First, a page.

The Graf Zeppelin was a German aircraft carrier. Graf Zeppelin was the lead ship in a class of two carriers of the same name ordered by the Kriegsmarine.
She was the only aircraft carrier launched by Germany and represented part of the Kriegsmarine’s attempt to create a well-balanced oceangoing fleet, capable of projecting German naval power far beyond the narrow confines of the Baltic and North Seas. The carrier would have had a complement of 42 fighters and dive bombers.
On 28 December 1936, construction on Graf Zeppelin began, when her keel was laid down at the Deutsche Werke shipyard in Kiel. The ship was launched on 8 December 1938 and was 85% complete by the outbreak of World War II in September 1939.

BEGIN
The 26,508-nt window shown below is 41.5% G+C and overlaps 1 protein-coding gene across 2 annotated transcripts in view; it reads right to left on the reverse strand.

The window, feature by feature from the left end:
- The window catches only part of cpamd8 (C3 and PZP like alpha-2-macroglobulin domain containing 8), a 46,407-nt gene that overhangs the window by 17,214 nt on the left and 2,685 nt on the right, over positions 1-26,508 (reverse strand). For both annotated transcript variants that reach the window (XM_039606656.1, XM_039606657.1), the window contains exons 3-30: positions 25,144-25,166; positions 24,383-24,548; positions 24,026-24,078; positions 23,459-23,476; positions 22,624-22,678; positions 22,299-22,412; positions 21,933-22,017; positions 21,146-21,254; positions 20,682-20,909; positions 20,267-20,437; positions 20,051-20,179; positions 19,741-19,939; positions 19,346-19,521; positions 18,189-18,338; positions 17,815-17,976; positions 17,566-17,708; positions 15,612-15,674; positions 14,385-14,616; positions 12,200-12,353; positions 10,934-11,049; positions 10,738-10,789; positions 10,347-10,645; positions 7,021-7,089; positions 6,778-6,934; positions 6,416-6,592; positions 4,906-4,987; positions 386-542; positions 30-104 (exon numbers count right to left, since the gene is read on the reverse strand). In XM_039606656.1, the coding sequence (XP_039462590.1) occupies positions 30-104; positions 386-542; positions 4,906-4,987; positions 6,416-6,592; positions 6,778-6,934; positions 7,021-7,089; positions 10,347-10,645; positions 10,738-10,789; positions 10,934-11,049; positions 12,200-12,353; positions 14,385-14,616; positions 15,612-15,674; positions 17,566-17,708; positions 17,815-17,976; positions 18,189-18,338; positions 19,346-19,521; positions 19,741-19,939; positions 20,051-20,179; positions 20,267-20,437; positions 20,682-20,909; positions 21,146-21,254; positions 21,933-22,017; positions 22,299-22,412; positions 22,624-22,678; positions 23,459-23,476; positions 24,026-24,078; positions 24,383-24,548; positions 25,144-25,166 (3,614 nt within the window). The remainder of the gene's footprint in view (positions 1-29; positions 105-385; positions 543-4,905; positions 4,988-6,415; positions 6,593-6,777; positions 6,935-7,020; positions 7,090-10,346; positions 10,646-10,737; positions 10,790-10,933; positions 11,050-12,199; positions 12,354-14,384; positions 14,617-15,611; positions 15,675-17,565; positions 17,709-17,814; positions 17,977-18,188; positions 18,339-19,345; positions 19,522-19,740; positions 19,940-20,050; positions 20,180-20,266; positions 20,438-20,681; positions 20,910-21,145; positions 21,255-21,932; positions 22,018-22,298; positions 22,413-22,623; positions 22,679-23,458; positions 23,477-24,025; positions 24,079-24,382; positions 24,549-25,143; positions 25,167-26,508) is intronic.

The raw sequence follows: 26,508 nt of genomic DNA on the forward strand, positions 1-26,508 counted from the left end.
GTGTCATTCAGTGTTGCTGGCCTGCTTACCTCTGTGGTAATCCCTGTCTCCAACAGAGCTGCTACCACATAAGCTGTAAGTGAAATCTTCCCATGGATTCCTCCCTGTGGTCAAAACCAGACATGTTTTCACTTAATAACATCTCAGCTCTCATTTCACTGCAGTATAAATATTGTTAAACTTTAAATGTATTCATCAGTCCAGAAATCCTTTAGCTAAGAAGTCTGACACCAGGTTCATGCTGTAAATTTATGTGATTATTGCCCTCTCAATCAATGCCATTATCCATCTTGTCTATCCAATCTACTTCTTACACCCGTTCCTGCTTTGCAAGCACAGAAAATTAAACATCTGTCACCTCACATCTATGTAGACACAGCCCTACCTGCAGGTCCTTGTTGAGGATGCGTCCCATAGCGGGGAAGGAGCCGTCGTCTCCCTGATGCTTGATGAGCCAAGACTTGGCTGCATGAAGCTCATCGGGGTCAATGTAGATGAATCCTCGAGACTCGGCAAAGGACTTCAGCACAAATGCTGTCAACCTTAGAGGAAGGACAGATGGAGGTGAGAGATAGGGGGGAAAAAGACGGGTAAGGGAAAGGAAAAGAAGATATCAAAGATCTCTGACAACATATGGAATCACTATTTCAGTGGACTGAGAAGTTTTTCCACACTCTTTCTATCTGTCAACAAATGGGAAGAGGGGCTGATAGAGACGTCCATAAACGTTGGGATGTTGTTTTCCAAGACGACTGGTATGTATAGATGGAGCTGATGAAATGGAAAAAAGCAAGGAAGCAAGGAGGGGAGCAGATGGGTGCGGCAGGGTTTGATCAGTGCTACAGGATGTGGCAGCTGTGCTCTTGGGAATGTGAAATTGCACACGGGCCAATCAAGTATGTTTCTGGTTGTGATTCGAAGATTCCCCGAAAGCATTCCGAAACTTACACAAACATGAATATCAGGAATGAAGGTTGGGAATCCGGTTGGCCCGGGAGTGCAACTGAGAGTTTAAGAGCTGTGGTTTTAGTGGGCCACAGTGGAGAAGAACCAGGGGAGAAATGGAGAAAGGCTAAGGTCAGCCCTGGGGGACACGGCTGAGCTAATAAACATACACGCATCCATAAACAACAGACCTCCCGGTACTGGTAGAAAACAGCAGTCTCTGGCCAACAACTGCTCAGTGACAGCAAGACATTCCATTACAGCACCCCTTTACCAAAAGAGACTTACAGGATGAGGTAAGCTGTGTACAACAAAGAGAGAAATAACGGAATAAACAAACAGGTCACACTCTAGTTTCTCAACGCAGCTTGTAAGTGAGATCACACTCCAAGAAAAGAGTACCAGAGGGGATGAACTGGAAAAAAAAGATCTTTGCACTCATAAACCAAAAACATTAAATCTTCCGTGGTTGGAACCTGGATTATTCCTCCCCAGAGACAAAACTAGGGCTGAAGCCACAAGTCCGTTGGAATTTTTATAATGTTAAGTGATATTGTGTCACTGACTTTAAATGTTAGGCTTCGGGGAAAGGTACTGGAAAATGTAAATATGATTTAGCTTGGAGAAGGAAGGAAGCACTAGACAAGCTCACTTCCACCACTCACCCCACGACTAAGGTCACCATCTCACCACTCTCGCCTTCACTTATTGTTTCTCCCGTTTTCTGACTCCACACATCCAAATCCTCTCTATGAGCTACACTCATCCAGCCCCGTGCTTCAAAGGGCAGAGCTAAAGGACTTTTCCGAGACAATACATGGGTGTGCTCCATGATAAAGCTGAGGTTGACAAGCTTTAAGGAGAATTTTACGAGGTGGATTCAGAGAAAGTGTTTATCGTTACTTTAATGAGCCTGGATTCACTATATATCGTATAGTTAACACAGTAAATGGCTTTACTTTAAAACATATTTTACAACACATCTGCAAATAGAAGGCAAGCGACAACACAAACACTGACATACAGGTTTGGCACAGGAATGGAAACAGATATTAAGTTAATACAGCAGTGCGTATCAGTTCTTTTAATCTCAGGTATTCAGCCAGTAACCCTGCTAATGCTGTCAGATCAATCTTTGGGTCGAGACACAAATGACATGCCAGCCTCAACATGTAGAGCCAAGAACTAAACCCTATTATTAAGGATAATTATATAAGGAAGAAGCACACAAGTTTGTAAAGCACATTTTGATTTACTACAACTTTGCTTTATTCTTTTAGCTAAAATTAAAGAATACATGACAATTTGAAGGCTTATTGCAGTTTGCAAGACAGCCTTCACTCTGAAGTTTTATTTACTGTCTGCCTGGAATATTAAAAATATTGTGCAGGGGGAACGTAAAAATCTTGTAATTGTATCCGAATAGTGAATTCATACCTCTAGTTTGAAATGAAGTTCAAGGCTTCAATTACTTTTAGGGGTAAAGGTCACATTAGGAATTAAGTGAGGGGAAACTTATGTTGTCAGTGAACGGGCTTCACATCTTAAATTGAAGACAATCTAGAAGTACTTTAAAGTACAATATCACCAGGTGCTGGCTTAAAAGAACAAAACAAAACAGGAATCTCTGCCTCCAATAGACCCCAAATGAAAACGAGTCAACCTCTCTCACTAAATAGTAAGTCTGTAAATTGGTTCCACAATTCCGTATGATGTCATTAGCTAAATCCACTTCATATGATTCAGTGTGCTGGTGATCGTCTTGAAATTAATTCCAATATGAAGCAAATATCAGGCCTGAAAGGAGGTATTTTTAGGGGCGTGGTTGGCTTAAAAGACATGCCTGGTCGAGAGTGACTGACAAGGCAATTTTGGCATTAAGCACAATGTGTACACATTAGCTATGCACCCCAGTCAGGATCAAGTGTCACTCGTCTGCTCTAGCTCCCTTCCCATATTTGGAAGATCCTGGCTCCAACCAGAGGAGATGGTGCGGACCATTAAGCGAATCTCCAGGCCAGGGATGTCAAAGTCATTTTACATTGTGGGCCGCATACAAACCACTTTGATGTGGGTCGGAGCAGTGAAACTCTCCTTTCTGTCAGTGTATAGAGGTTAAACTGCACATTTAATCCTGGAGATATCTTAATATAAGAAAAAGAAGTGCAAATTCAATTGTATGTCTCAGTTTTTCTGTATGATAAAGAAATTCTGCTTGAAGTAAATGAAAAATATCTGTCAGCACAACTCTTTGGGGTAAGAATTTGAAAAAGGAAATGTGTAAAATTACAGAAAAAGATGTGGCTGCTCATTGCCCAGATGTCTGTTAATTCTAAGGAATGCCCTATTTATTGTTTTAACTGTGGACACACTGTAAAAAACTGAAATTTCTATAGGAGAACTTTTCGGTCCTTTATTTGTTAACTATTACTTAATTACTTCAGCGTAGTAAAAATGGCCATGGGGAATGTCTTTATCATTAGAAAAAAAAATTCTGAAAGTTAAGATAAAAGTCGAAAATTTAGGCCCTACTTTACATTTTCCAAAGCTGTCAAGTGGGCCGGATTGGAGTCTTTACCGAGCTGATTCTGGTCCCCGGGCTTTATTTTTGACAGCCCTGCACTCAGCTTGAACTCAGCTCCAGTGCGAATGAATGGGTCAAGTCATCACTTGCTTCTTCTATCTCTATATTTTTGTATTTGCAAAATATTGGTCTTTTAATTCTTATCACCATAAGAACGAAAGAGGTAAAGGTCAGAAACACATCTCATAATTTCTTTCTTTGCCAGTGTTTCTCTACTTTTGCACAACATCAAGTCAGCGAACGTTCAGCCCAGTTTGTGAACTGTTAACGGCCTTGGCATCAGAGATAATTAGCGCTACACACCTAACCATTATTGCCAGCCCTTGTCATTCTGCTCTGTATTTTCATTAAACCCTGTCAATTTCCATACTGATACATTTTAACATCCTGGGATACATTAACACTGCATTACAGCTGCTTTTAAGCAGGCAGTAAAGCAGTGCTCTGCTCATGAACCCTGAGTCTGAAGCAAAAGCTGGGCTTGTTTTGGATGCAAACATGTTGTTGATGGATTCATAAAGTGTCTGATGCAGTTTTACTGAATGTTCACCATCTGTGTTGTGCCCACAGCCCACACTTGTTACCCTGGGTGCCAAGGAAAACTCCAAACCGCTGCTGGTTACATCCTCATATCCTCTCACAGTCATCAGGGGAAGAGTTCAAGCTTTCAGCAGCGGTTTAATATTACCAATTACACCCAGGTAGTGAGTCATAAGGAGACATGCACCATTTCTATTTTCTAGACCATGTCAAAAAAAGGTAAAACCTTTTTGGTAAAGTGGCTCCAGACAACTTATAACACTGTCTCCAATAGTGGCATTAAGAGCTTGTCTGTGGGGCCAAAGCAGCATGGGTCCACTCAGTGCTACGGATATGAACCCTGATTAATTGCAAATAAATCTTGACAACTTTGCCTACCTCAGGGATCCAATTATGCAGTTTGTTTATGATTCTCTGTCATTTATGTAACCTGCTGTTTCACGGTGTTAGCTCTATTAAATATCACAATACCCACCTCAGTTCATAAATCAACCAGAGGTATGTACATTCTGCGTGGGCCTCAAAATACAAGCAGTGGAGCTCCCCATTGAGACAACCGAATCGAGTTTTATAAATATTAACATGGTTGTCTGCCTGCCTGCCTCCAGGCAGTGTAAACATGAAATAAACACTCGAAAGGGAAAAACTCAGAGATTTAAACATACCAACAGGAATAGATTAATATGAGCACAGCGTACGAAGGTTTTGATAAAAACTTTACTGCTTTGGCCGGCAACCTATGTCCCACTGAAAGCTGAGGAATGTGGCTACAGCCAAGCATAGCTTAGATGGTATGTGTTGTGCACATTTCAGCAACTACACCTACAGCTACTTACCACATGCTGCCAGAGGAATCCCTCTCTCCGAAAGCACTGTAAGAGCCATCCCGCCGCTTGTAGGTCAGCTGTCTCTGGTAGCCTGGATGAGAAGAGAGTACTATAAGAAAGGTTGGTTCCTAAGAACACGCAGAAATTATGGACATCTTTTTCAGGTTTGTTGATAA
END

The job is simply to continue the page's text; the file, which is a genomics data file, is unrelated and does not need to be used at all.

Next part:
Graf Zeppelin was not completed and was never operational due to shifting construction priorities necessitated by the war. She remained in the Baltic for the duration of the war; with Germany’s defeat imminent, the ship’s custodian crew scuttled her just outside Stettin in March 1945. The Soviet Union raised the ship in March 1946 and she was ultimately sunk in weapons tests north of Poland 17 months later.
The exact position of the wreck was unknown for decades. On 12 July 2006, the research vessel RV St. Barbara found a 265-meter-long wreck 55 km north of Władysławowo. The wreck rests at a depth of more than 80 m below the surface.